Cement Sand Screeds

The most likely cause of bonded screed failure to the below substrate is if the screed is too thick, and an unbonded screed fails by lifting or curling, which happens if the screed is too thin. The ideal bonded screed thickness is >50 mm and unbonded < 70 mm to 100 mm to avoid curling.

Criteria for screed design (depth and type) include specified floor finishes, the construction tolerances and the provision of falls. Included is structural dictates like mitigating disproportionate collapse and the actioning of composite movement with the slab below.

Screed use can be avoided by stipulating more stringent construction tolerances that ensure direct flooring material flooring reception. If screeding is required, use cement sand screed or the more contemporary proprietary self-smoothing type.

The following definitions apply to specific screed types:

Levelling screed – screed finished to specified level to receive final flooring.

Wearing screed – screed that functions as flooring.

Bonded – screed laid onto a mechanically prepared substrate.

Unbonded – screed deliberately kept apart from substrate by membrane.

Floating  – type of unbonded screed laid on acoustic / thermal insulation.

Cement sand screed – contains sand up to 4 mm maximum aggregate size.

Fine concrete screed – contains concrete with maximum aggregate of 10 mm.

Pumpable self-smoothing screed – mixed to a liquid that can be moved by pump to site and will flow adequately to deliver the desired level accuracy and surface regularity (also known as self-levelling screeds).

Curling – upward deformation of screed edges.

Leveling equipment

The level and flatness of any concrete floor is of major concern for structural engineers, flooring inspectors, superintendents, finishing foremen and construction contractors.

Extreme concrete floor flatness (FF) and floor levelness (FL) are mandatory for sites containing carefully calibrated equipment, as well as for warehouses, offices and distribution centres. Even, level surfaces are conducive to secure lift truck activity, as well as guaranteeing that high-level vertical storage shelves are able to support electronic picking setups.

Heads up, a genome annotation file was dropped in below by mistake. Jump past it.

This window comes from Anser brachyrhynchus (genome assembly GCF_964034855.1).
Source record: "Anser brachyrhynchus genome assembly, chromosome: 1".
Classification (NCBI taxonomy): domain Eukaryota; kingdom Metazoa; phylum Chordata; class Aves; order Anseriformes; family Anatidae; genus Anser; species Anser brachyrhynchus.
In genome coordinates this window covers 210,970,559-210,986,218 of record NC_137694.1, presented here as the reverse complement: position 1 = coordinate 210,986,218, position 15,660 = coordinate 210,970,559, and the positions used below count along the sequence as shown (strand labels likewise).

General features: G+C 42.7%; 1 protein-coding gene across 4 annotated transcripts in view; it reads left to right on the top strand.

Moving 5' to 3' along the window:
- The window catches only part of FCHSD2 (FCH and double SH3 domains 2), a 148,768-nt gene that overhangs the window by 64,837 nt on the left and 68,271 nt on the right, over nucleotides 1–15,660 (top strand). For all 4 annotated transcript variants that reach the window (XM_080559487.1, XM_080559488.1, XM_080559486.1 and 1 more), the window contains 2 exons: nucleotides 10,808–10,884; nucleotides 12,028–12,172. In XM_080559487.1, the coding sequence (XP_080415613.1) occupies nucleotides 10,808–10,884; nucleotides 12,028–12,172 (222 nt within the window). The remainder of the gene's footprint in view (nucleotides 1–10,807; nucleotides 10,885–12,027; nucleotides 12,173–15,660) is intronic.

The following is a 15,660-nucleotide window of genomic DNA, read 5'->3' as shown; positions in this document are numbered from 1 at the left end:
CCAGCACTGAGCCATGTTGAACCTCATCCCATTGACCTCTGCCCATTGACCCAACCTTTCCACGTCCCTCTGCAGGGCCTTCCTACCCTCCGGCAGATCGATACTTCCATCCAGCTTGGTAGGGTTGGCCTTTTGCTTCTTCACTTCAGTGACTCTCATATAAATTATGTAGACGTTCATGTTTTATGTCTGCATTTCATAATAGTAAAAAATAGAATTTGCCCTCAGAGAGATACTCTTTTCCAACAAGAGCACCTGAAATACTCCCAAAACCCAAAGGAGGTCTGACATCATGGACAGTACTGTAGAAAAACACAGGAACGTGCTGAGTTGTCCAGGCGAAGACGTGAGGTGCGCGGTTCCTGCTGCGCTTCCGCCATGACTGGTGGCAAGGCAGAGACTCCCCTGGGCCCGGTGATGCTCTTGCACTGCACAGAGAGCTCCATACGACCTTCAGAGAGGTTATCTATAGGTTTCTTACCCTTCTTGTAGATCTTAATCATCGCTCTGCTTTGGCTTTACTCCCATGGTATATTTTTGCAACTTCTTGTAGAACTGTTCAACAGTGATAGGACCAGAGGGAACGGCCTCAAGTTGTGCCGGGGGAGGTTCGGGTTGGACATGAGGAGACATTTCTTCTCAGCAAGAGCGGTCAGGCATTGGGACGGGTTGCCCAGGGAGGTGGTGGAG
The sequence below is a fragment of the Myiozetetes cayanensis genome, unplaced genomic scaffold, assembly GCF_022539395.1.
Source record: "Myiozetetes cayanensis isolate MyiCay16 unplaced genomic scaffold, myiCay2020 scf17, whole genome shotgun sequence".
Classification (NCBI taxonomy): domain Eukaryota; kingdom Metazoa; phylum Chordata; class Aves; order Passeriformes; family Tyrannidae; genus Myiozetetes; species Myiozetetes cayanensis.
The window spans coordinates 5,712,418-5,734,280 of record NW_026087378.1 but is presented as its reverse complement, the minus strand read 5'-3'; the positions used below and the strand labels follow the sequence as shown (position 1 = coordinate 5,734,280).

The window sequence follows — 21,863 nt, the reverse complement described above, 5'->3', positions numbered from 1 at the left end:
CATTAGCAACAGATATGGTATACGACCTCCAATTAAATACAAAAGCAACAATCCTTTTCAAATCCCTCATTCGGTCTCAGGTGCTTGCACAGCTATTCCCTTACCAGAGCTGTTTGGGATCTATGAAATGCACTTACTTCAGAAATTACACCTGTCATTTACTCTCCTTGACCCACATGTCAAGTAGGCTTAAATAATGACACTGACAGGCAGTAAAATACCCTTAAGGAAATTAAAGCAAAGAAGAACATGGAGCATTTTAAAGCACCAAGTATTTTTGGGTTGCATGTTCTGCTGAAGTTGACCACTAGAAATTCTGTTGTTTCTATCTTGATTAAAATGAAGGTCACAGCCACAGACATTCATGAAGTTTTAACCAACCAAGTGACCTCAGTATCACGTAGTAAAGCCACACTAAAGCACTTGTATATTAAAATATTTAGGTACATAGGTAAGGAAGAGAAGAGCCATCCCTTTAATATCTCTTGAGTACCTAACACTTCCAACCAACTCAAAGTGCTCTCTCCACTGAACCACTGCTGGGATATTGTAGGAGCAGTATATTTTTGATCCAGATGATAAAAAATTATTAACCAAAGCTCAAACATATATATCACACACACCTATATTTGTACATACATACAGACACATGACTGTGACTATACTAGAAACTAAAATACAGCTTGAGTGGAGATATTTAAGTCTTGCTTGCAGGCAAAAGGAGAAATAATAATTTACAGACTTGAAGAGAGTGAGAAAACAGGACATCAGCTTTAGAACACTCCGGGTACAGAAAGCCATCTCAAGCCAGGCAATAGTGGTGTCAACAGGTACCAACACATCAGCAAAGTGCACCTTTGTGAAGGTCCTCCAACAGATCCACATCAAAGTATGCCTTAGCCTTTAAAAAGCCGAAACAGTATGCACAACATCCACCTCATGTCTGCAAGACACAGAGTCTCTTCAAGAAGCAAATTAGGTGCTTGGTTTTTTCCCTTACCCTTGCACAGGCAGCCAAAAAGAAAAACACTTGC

Electronic floor profilers were patented in the ‘70s in order to streamline floor flatness and levelling, and were manually operated wheeled machines that created new floor measurement codes, known as F-numbers, which became standardised indicators of FF and FL for industry.

Other pour concrete floor finishing enhancers, eg the laser screed and ride-on power trowel, were also developed, as well as laser scanning. The latter assists in “reality capture” and has immense use in digitally capturing the surface topography of a freshly minted concrete pour in 3D form.

Aberrations in floor flatness and level can be analysed with computer software for the benefit of inspectors and concrete contractors. The exactness, rapidity, ease and flexibility of laser scanning is replacing traditional floor profiling devices as the new standard for FF/FL measurement

Practical floor application tools include spike shoes, spike rollers (For the removal of air bubbles from and cementitious floor coatings,  epoxy floor coatings and self-leveling screeds), rakes, adjustable levelers, squeegees and spatulas and mixing machines.


Coatings for Africa 2020, the largest exhibition and symposium for the paint and coatings sectors in Africa, has been postponed until June 2 to 4 next year.

The biennial event, staged by dmg events, in partnership with the South African Paint Manufacturing Association (SAPMA) and The Oil & Colour Chemists’ Association (OCCA), was scheduled to be staged at the Sandton Convention Centre from May 6 to 8 this year but the in view of Covid 19 restrictions on both mass gatherings as well as international travel, it was decided to postpone the event until next year. The venue will remain Sandton Convention Centre.

Over 1400 participants from 35 countries (including 12 from Africaattended Coatings for Africa 2018 where 32 industry experts addressed 210 conference delegates.

Deryck Spence, executive director of SAPMA, said both SAPMA and OCCA are disappointed about the postponement of Coatings for Africa 2020 but felt it was undoubtedly the right decision in the interests of public safety. “Given more time to prepare and intent on boosting marketing after global lockdown losses, we can now expect an even bigger – if not record-breaking – Coatings for Africa show next year,” Spence stated.